LOS ANGELES (Reuters) – Kathy Carter, who this week was named CEO of the organizing committee for the Los Angeles 2028 Olympic and Paralympic Games, said the Games would be both fiscally sound and leave a lasting impact on the host city.
Carter told Reuters that the “no-build” Games will use the city’s wide array of existing sports facilities and cost an estimated $ 6.9 billion, an expense that will be offset by revenue from sponsorships, sales of tickets and other sources.
“First and foremost, we’re going to put on a Games that is on time and on budget,” said Carter, who made key sponsorship deals as the committee’s revenue director before being elevated to the position of. CEO.
“There are a lot of things we can do to make it very easy for athletes, stakeholders and ultimately fans to engage and experience the Games,” she said.
“But for us, this is the beginning, not the end, because we believe that if that’s all we’re doing, we will have missed a moment to do even more.”
She said a key part of building a lasting legacy and winning over skeptics in the city was launching programs that will now improve the lives of LA residents.
To this end, LA28 has pledged an investment of $ 160 million to make sports more accessible to children in Los Angeles, especially in underserved communities, for sports such as swimming, tennis, golf and judo. .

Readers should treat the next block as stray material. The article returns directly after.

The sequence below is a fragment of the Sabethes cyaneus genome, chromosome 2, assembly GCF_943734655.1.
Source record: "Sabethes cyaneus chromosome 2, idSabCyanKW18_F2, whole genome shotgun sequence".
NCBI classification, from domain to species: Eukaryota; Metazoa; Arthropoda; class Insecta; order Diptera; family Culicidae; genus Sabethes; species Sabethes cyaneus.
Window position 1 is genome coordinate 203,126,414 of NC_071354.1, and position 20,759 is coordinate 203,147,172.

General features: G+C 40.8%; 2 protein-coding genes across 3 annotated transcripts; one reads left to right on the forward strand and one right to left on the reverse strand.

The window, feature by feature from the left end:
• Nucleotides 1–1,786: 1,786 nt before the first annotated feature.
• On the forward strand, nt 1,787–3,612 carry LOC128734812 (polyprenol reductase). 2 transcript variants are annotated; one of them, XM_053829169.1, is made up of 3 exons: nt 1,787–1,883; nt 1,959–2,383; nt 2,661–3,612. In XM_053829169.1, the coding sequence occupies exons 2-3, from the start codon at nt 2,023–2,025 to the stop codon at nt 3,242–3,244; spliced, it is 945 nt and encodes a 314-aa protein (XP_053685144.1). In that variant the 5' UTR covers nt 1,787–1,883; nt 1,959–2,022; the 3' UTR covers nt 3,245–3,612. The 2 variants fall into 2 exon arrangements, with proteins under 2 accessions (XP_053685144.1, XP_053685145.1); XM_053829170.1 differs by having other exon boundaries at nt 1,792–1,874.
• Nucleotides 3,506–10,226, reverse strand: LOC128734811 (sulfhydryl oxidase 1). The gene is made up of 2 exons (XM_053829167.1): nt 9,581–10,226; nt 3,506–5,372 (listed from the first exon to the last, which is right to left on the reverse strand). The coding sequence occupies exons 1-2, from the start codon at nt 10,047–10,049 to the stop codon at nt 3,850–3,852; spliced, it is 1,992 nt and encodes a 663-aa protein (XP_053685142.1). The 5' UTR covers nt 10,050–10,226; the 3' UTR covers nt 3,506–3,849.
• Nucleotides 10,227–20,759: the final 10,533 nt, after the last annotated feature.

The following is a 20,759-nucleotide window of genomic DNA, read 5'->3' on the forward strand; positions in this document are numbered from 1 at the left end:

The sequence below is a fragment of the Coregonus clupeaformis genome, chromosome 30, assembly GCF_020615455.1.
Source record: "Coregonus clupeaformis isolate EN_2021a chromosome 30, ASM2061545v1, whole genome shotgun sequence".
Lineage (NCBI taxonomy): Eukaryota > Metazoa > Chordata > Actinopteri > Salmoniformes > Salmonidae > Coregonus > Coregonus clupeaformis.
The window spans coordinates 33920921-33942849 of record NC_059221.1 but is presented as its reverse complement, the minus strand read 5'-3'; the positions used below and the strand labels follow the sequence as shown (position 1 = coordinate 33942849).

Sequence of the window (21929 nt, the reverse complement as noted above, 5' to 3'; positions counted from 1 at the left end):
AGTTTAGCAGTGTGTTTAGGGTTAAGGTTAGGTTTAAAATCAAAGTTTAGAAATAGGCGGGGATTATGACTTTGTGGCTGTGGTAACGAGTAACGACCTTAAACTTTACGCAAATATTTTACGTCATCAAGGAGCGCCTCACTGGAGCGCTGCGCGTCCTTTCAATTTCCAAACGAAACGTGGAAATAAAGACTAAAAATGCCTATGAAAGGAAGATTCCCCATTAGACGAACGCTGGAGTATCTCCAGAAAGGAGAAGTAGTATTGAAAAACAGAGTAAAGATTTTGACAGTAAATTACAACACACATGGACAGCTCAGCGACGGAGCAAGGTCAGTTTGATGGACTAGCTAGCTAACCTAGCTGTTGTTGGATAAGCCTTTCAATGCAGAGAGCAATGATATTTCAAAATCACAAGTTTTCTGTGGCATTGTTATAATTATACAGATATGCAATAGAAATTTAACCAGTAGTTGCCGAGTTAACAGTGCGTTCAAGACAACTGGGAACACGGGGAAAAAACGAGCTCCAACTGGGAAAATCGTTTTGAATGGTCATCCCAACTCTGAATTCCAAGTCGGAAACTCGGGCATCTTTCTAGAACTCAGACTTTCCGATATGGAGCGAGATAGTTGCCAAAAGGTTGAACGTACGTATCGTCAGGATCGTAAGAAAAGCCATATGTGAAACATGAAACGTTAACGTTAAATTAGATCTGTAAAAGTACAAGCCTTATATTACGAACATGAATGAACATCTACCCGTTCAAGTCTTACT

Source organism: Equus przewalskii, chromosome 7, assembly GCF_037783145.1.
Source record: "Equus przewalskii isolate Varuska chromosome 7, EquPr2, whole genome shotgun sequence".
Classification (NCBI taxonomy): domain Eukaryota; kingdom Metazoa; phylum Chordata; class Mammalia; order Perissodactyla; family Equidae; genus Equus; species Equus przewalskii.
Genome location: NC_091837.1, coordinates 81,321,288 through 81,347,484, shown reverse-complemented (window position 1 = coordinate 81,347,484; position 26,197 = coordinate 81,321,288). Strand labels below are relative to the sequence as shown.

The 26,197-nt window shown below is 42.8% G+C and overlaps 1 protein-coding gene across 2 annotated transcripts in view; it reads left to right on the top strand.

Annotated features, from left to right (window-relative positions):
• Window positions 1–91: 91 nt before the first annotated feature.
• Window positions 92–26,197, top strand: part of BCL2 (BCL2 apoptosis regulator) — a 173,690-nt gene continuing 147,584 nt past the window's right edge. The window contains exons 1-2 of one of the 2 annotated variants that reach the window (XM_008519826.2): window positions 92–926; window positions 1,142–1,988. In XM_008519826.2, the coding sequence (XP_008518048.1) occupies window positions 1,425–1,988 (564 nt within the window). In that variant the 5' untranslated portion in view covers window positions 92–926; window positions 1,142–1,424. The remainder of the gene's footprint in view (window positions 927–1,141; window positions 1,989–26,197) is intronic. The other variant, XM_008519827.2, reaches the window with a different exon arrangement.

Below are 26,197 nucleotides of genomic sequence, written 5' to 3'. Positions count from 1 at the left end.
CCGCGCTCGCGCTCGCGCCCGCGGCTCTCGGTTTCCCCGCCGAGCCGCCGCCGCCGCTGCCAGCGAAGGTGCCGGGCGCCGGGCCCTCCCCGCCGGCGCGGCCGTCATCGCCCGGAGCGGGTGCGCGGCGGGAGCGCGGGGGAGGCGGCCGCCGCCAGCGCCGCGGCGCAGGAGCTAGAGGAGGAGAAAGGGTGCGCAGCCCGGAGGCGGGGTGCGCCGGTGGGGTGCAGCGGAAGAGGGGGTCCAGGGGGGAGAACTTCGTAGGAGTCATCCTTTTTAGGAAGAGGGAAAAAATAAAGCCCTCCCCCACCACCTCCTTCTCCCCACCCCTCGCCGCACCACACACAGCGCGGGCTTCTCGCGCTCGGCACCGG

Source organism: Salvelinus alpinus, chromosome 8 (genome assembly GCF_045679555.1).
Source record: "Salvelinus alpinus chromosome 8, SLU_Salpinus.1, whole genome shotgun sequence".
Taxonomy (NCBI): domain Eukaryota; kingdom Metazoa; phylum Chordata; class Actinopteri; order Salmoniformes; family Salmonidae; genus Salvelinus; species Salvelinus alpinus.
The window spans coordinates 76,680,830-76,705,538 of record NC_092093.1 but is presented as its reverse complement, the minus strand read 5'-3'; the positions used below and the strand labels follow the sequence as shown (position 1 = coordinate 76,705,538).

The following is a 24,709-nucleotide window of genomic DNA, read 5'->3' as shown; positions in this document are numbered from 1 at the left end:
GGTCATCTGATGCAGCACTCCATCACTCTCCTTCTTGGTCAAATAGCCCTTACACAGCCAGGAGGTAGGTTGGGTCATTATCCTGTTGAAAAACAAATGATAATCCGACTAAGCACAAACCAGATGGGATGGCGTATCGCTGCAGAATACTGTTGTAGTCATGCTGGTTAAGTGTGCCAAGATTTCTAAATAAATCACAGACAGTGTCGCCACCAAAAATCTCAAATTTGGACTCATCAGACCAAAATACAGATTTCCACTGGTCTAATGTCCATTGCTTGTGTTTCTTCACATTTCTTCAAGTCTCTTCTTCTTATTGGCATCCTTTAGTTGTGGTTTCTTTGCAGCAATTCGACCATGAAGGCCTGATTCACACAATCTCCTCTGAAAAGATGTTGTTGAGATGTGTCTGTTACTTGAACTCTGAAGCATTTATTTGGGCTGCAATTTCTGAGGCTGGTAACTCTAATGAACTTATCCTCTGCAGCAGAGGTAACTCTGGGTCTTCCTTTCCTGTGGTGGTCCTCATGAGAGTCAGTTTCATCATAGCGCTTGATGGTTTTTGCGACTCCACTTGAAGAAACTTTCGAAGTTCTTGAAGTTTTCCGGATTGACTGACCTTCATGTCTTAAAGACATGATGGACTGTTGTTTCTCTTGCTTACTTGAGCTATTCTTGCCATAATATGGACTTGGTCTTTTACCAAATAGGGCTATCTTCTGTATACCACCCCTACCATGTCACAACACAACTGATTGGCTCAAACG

“We didn’t want to wait until 2029, after we had closed the Games and settled the accounts, to start having an impact on children’s participation in sport. So we made sure to get the kids playing and lower the barriers to entry. a key part of our initiative, “she said.
“We believe we can improve the lives of children in the city of Los Angeles.”
If the committee is successful in implementing these programs ahead of the Games, she said it would go a long way to disproving the narrative that accommodation is a losing proposition for cities.
“We said, ‘Don’t trust us, we’re going to show you, starting with youth sports,'” she said. “And it behooves us to continue to do so.”
Carter took his hat off to the organizers of this summer’s Tokyo Games, which were delayed for a year by the coronavirus pandemic and took place mainly in the absence of fans.
“It really puts a sharper focus on what we need to build from an organizational standpoint to be able to deal with the unexpected,” she said.
“What kind of team, systems and processes do we need to put in place, because no matter what we can imagine, we have to be prepared for the unknown.
“I think this is the key for everyone in business, let alone sports and entertainment activities and big events. You can never be too prepared for the unexpected.”
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